A team of archaeologists from Australia has discovered a small fragment has 46,000-49,000-year-old stone axe.
The axe fragment is about the size of a thumbnail and dates back between 46,000 and 49,000 years — around the time people first arrived on the continent, and more than 10,000 years earlier than any previous ground-edge axe discoveries.
“This is the earliest evidence of hafted axes in the world. Nowhere else in the world do you get axes at this date,” said co-author Prof. Sue O’Connor, from the Australian National University.
“In Japan such axes appear about 35,000 years ago. But in most countries in the world they arrive with agriculture after 10,000 years ago.”
Lead author Prof. Peter Hiscock, an archaeologist at the University of Sydney, added: “the axe revealed that the first Australians were technological innovators.”
“Since there are no known axes in Southeast Asia during the Ice Age, this discovery shows us that when humans arrived in Australia they began to experiment with new technologies, inventing ways to exploit the resources they encountered in the new Australian landscape.”
The axe fragment was initially excavated in the early 1990s at Carpenter’s Gap 1, a large rock shelter known to be one of the first sites occupied by modern humans in Windjana Gorge National Park in the Kimberley region of Western Australia.
The new study has revealed that it comes from an axe made of basalt that had been shaped and polished by grinding it against a softer rock like sandstone.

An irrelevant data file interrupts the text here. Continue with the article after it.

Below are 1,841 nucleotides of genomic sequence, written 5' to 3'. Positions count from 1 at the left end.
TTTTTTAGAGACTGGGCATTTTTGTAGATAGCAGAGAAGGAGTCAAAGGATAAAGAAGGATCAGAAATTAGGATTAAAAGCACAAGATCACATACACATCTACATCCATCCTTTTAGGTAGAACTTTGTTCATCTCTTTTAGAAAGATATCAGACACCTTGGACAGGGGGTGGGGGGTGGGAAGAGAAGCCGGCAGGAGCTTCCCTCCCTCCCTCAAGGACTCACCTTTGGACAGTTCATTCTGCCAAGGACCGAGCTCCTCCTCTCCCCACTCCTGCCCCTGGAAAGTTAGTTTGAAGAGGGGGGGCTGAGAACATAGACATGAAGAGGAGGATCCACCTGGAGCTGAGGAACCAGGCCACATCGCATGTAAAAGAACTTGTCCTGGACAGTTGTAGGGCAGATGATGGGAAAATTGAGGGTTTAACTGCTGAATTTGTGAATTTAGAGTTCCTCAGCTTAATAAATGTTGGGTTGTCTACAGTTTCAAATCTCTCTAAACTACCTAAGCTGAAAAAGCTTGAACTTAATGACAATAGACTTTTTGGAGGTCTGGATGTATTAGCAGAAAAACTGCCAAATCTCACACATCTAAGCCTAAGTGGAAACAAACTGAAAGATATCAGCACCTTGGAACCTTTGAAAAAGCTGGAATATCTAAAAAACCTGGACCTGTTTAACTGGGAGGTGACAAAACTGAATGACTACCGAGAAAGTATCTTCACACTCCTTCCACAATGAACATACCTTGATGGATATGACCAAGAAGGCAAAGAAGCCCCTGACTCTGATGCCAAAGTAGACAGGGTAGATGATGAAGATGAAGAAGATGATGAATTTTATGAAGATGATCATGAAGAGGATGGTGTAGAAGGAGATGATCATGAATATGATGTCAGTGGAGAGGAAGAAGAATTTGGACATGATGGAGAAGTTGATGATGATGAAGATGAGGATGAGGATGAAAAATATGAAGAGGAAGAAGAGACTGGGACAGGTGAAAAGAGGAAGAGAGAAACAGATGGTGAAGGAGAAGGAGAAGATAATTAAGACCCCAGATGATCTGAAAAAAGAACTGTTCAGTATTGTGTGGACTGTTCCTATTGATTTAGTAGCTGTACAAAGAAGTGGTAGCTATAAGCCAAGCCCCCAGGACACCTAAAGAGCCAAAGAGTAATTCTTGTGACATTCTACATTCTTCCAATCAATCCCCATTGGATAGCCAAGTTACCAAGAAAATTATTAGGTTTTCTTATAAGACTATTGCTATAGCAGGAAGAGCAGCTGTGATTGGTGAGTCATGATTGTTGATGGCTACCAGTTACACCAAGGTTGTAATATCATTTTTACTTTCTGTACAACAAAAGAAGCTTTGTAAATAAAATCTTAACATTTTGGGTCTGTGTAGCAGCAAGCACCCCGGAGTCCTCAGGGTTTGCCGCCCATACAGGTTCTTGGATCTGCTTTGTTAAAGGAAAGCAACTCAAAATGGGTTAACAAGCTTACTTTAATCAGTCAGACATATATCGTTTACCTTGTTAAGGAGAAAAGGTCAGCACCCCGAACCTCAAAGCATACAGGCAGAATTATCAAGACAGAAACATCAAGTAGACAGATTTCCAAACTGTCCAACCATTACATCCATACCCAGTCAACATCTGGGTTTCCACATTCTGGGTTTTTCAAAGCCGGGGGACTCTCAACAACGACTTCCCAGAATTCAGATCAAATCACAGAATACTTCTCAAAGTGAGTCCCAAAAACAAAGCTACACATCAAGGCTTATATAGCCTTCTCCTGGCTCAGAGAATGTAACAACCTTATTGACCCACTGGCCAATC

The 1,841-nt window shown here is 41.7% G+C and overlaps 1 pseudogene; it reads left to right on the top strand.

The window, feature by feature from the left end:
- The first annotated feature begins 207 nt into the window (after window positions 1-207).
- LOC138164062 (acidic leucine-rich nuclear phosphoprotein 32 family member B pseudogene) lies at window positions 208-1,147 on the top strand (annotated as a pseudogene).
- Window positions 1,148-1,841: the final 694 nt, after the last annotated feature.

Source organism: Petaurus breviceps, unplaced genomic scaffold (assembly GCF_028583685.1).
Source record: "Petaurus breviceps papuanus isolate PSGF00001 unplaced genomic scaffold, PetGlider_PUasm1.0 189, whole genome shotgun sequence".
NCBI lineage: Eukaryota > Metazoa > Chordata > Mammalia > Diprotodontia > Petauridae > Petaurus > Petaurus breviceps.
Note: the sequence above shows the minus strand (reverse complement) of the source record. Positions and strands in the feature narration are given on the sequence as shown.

This type of axe would have been very useful for a variety of tasks including making spears and chopping down or taking the bark off trees.
“Polished stone axes were crucial tools in hunter-gatherer societies and were once the defining characteristic of the Neolithic phase of human life,” Prof. Hiscock said.
“But when were axes invented? This question has been pursued for decades, since archaeologists discovered that in Australia axes were older than in many other places. Now we have a discovery that appears to answer the question.”
“Evidence suggests the technology was developed in Australia after people arrived around 50,000 years ago,” Prof. O’Connor said.
“We know that they didn’t have axes where they came from. There are no axes in the islands to our north. They arrived in Australia and invented axes.”
According to Prof. Hiscock, the ground-edge axe technology specifically arose as the dispersing humans adapted to their new regional landscapes.
“Although humans spread across Australia, axe technology did not spread with them,” he said.
“Axes were only made in the tropical north, perhaps suggesting two different colonizing groups or that the technology was abandoned as people spread into desert and sub-topical woodlands.”
“These differences between northern Australia, where axes were always used, and southern Australia, where they were not, originated around the time of colonization and persisted until the last few thousand years when axes began to be made in most southern parts of mainland Australia.”